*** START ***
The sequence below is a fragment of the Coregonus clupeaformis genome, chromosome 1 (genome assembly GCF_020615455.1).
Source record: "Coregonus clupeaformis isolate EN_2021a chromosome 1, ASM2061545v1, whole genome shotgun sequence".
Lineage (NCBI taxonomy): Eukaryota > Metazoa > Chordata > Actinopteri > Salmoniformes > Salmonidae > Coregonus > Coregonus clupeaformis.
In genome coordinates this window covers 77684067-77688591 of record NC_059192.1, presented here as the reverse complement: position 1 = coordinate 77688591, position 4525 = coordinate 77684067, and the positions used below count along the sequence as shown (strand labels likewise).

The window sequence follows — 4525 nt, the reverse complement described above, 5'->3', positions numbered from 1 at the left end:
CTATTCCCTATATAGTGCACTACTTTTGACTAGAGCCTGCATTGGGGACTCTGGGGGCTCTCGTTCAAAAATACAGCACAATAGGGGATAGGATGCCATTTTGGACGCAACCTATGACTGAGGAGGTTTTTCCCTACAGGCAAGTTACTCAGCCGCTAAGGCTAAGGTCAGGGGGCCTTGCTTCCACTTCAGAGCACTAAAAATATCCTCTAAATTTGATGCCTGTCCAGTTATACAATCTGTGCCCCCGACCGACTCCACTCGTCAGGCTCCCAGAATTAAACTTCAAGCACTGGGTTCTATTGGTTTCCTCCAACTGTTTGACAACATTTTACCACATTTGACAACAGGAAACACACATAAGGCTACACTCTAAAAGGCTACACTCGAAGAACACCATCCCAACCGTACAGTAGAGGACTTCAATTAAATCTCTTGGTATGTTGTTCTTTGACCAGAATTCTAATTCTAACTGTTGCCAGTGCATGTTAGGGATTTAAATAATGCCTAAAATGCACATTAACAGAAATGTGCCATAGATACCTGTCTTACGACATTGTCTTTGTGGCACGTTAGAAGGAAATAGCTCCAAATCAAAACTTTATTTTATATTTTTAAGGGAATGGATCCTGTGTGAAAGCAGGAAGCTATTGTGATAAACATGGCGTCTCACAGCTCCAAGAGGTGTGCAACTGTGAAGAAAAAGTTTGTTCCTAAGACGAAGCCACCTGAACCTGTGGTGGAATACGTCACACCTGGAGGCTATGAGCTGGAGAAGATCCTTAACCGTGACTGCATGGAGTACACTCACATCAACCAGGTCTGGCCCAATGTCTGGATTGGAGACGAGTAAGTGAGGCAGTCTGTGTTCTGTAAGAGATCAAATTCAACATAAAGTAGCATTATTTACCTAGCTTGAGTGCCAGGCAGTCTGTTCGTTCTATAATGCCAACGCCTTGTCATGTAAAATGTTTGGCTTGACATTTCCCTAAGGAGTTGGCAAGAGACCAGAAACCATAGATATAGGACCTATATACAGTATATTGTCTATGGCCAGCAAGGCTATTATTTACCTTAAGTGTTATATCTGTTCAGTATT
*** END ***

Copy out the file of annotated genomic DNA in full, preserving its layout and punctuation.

The sequence below is a fragment of the Coregonus clupeaformis genome, chromosome 1 (genome assembly GCF_020615455.1).
Source record: "Coregonus clupeaformis isolate EN_2021a chromosome 1, ASM2061545v1, whole genome shotgun sequence".
Lineage (NCBI taxonomy): Eukaryota > Metazoa > Chordata > Actinopteri > Salmoniformes > Salmonidae > Coregonus > Coregonus clupeaformis.
In genome coordinates this window covers 77684067-77688591 of record NC_059192.1, presented here as the reverse complement: position 1 = coordinate 77688591, position 4525 = coordinate 77684067, and the positions used below count along the sequence as shown (strand labels likewise).

The window sequence follows — 4525 nt, the reverse complement described above, 5'->3', positions numbered from 1 at the left end:
CTATTCCCTATATAGTGCACTACTTTTGACTAGAGCCTGCATTGGGGACTCTGGGGGCTCTCGTTCAAAAATACAGCACAATAGGGGATAGGATGCCATTTTGGACGCAACCTATGACTGAGGAGGTTTTTCCCTACAGGCAAGTTACTCAGCCGCTAAGGCTAAGGTCAGGGGGCCTTGCTTCCACTTCAGAGCACTAAAAATATCCTCTAAATTTGATGCCTGTCCAGTTATACAATCTGTGCCCCCGACCGACTCCACTCGTCAGGCTCCCAGAATTAAACTTCAAGCACTGGGTTCTATTGGTTTCCTCCAACTGTTTGACAACATTTTACCACATTTGACAACAGGAAACACACATAAGGCTACACTCTAAAAGGCTACACTCGAAGAACACCATCCCAACCGTACAGTAGAGGACTTCAATTAAATCTCTTGGTATGTTGTTCTTTGACCAGAATTCTAATTCTAACTGTTGCCAGTGCATGTTAGGGATTTAAATAATGCCTAAAATGCACATTAACAGAAATGTGCCATAGATACCTGTCTTACGACATTGTCTTTGTGGCACGTTAGAAGGAAATAGCTCCAAATCAAAACTTTATTTTATATTTTTAAGGGAATGGATCCTGTGTGAAAGCAGGAAGCTATTGTGATAAACATGGCGTCTCACAGCTCCAAGAGGTGTGCAACTGTGAAGAAAAAGTTTGTTCCTAAGACGAAGCCACCTGAACCTGTGGTGGAATACGTCACACCTGGAGGCTATGAGCTGGAGAAGATCCTTAACCGTGACTGCATGGAGTACACTCACATCAACCAGGTCTGGCCCAATGTCTGGATTGGAGACGAGTAAGTGAGGCAGTCTGTGTTCTGTAAGAGATCAAATTCAACATAAAGTAGCATTATTTACCTAGCTTGAGTGCCAGGCAGTCTGTTCGTTCTATAATGCCAACGCCTTGTCATGTAAAATGTTTGGCTTGACATTTCCCTAAGGAGTTGGCAAGAGACCAGAAACCATAGATATAGGACCTATATACAGTATATTGTCTATGGCCAGCAAGGCTATTATTTACCTTAAGTGTTATATCTGTTCAGTATT